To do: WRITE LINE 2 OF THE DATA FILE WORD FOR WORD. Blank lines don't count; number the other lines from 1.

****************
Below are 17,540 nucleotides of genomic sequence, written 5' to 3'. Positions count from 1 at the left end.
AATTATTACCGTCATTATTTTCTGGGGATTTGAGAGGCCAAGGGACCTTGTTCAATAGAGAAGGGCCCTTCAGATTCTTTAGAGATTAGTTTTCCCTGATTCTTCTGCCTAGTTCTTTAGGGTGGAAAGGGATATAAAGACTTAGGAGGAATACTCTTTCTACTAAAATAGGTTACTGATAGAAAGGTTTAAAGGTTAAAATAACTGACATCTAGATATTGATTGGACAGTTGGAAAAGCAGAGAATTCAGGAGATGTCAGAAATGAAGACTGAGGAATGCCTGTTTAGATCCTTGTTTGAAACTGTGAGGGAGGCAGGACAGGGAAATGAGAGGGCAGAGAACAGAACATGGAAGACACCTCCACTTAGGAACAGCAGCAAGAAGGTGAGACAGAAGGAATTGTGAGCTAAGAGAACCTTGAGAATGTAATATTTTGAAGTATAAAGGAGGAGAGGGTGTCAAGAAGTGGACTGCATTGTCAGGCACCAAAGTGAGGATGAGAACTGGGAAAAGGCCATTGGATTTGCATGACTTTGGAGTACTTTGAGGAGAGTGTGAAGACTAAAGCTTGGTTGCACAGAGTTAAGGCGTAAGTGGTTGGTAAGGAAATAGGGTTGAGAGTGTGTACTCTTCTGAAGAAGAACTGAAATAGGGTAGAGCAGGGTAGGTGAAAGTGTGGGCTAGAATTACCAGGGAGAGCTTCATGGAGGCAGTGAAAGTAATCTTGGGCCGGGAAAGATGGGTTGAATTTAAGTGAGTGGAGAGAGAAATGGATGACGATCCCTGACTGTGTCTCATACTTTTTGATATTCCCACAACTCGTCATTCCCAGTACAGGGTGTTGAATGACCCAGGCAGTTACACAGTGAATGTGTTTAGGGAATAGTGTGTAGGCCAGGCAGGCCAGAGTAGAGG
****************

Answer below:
AATTATTACCGTCATTATTTTCTGGGGATTTGAGAGGCCAAGGGACCTTGTTCAATAGAGAAGGGCCCTTCAGATTCTTTAGAGATTAGTTTTCCCTGATTCTTCTGCCTAGTTCTTTAGGGTGGAAAGGGATATAAAGACTTAGGAGGAATACTCTTTCTACTAAAATAGGTTACTGATAGAAAGGTTTAAAGGTTAAAATAACTGACATCTAGATATTGATTGGACAGTTGGAAAAGCAGAGAATTCAGGAGATGTCAGAAATGAAGACTGAGGAATGCCTGTTTAGATCCTTGTTTGAAACTGTGAGGGAGGCAGGACAGGGAAATGAGAGGGCAGAGAACAGAACATGGAAGACACCTCCACTTAGGAACAGCAGCAAGAAGGTGAGACAGAAGGAATTGTGAGCTAAGAGAACCTTGAGAATGTAATATTTTGAAGTATAAAGGAGGAGAGGGTGTCAAGAAGTGGACTGCATTGTCAGGCACCAAAGTGAGGATGAGAACTGGGAAAAGGCCATTGGATTTGCATGACTTTGGAGTACTTTGAGGAGAGTGTGAAGACTAAAGCTTGGTTGCACAGAGTTAAGGCGTAAGTGGTTGGTAAGGAAATAGGGTTGAGAGTGTGTACTCTTCTGAAGAAGAACTGAAATAGGGTAGAGCAGGGTAGGTGAAAGTGTGGGCTAGAATTACCAGGGAGAGCTTCATGGAGGCAGTGAAAGTAATCTTGGGCCGGGAAAGATGGGTTGAATTTAAGTGAGTGGAGAGAGAAATGGATGACGATCCCTGACTGTGTCTCATACTTTTTGATATTCCCACAACTCGTCATTCCCAGTACAGGGTGTTGAATGACCCAGGCAGTTACACAGTGAATGTGTTTAGGGAATAGTGTGTAGGCCAGGCAGGCCAGAGTAGAGG